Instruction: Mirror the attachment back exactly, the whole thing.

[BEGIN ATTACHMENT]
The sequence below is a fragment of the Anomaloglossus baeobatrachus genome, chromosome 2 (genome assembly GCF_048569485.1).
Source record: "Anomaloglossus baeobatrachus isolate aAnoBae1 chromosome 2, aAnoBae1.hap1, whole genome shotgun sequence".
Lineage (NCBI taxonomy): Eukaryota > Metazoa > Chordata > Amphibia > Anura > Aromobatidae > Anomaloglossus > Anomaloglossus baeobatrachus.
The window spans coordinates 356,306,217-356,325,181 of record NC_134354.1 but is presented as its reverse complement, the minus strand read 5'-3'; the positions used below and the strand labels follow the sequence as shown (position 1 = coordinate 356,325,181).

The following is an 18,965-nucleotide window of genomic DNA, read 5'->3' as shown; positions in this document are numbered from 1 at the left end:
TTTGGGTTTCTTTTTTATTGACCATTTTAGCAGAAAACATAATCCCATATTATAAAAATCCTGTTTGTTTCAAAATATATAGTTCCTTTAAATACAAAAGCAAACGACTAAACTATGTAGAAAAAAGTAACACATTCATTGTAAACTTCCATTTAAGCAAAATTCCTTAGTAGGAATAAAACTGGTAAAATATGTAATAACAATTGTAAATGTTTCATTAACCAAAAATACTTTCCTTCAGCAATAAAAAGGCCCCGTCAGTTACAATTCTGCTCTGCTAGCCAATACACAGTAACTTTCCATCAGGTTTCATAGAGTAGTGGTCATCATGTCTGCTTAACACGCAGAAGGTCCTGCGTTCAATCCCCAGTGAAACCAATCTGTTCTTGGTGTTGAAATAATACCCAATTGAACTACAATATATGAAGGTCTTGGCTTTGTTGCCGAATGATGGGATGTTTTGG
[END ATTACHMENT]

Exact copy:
The sequence below is a fragment of the Anomaloglossus baeobatrachus genome, chromosome 2 (genome assembly GCF_048569485.1).
Source record: "Anomaloglossus baeobatrachus isolate aAnoBae1 chromosome 2, aAnoBae1.hap1, whole genome shotgun sequence".
Lineage (NCBI taxonomy): Eukaryota > Metazoa > Chordata > Amphibia > Anura > Aromobatidae > Anomaloglossus > Anomaloglossus baeobatrachus.
The window spans coordinates 356,306,217-356,325,181 of record NC_134354.1 but is presented as its reverse complement, the minus strand read 5'-3'; the positions used below and the strand labels follow the sequence as shown (position 1 = coordinate 356,325,181).

The following is an 18,965-nucleotide window of genomic DNA, read 5'->3' as shown; positions in this document are numbered from 1 at the left end:
TTTGGGTTTCTTTTTTATTGACCATTTTAGCAGAAAACATAATCCCATATTATAAAAATCCTGTTTGTTTCAAAATATATAGTTCCTTTAAATACAAAAGCAAACGACTAAACTATGTAGAAAAAAGTAACACATTCATTGTAAACTTCCATTTAAGCAAAATTCCTTAGTAGGAATAAAACTGGTAAAATATGTAATAACAATTGTAAATGTTTCATTAACCAAAAATACTTTCCTTCAGCAATAAAAAGGCCCCGTCAGTTACAATTCTGCTCTGCTAGCCAATACACAGTAACTTTCCATCAGGTTTCATAGAGTAGTGGTCATCATGTCTGCTTAACACGCAGAAGGTCCTGCGTTCAATCCCCAGTGAAACCAATCTGTTCTTGGTGTTGAAATAATACCCAATTGAACTACAATATATGAAGGTCTTGGCTTTGTTGCCGAATGATGGGATGTTTTGG